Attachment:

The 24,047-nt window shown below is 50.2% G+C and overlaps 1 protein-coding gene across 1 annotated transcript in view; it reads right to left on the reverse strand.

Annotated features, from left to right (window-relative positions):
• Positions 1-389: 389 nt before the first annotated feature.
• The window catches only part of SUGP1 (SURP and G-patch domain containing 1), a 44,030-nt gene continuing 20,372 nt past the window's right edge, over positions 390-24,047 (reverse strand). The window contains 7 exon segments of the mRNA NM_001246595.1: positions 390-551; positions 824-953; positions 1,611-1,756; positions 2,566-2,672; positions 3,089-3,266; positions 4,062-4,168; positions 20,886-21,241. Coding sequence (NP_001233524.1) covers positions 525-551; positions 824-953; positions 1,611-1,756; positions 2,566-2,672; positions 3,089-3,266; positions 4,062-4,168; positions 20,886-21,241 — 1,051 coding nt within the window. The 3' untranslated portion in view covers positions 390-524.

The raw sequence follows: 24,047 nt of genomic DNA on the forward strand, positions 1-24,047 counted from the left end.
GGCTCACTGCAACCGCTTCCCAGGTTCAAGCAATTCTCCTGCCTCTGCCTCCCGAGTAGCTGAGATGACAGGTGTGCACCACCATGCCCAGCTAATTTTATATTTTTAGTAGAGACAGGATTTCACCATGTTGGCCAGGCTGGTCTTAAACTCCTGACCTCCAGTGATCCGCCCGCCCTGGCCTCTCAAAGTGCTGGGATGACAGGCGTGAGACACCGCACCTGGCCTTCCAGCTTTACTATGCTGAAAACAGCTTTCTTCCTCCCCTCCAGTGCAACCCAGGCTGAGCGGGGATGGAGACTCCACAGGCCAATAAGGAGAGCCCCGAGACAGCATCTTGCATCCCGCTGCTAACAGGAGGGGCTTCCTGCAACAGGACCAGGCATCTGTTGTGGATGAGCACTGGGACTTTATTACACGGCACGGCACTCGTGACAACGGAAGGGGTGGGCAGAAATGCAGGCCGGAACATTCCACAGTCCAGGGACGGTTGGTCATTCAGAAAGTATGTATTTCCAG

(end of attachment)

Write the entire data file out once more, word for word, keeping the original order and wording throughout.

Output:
The 24,047-nt window shown below is 50.2% G+C and overlaps 1 protein-coding gene across 1 annotated transcript in view; it reads right to left on the reverse strand.

Annotated features, from left to right (window-relative positions):
• Positions 1-389: 389 nt before the first annotated feature.
• The window catches only part of SUGP1 (SURP and G-patch domain containing 1), a 44,030-nt gene continuing 20,372 nt past the window's right edge, over positions 390-24,047 (reverse strand). The window contains 7 exon segments of the mRNA NM_001246595.1: positions 390-551; positions 824-953; positions 1,611-1,756; positions 2,566-2,672; positions 3,089-3,266; positions 4,062-4,168; positions 20,886-21,241. Coding sequence (NP_001233524.1) covers positions 525-551; positions 824-953; positions 1,611-1,756; positions 2,566-2,672; positions 3,089-3,266; positions 4,062-4,168; positions 20,886-21,241 — 1,051 coding nt within the window. The 3' untranslated portion in view covers positions 390-524.

The raw sequence follows: 24,047 nt of genomic DNA on the forward strand, positions 1-24,047 counted from the left end.
GGCTCACTGCAACCGCTTCCCAGGTTCAAGCAATTCTCCTGCCTCTGCCTCCCGAGTAGCTGAGATGACAGGTGTGCACCACCATGCCCAGCTAATTTTATATTTTTAGTAGAGACAGGATTTCACCATGTTGGCCAGGCTGGTCTTAAACTCCTGACCTCCAGTGATCCGCCCGCCCTGGCCTCTCAAAGTGCTGGGATGACAGGCGTGAGACACCGCACCTGGCCTTCCAGCTTTACTATGCTGAAAACAGCTTTCTTCCTCCCCTCCAGTGCAACCCAGGCTGAGCGGGGATGGAGACTCCACAGGCCAATAAGGAGAGCCCCGAGACAGCATCTTGCATCCCGCTGCTAACAGGAGGGGCTTCCTGCAACAGGACCAGGCATCTGTTGTGGATGAGCACTGGGACTTTATTACACGGCACGGCACTCGTGACAACGGAAGGGGTGGGCAGAAATGCAGGCCGGAACATTCCACAGTCCAGGGACGGTTGGTCATTCAGAAAGTATGTATTTCCAG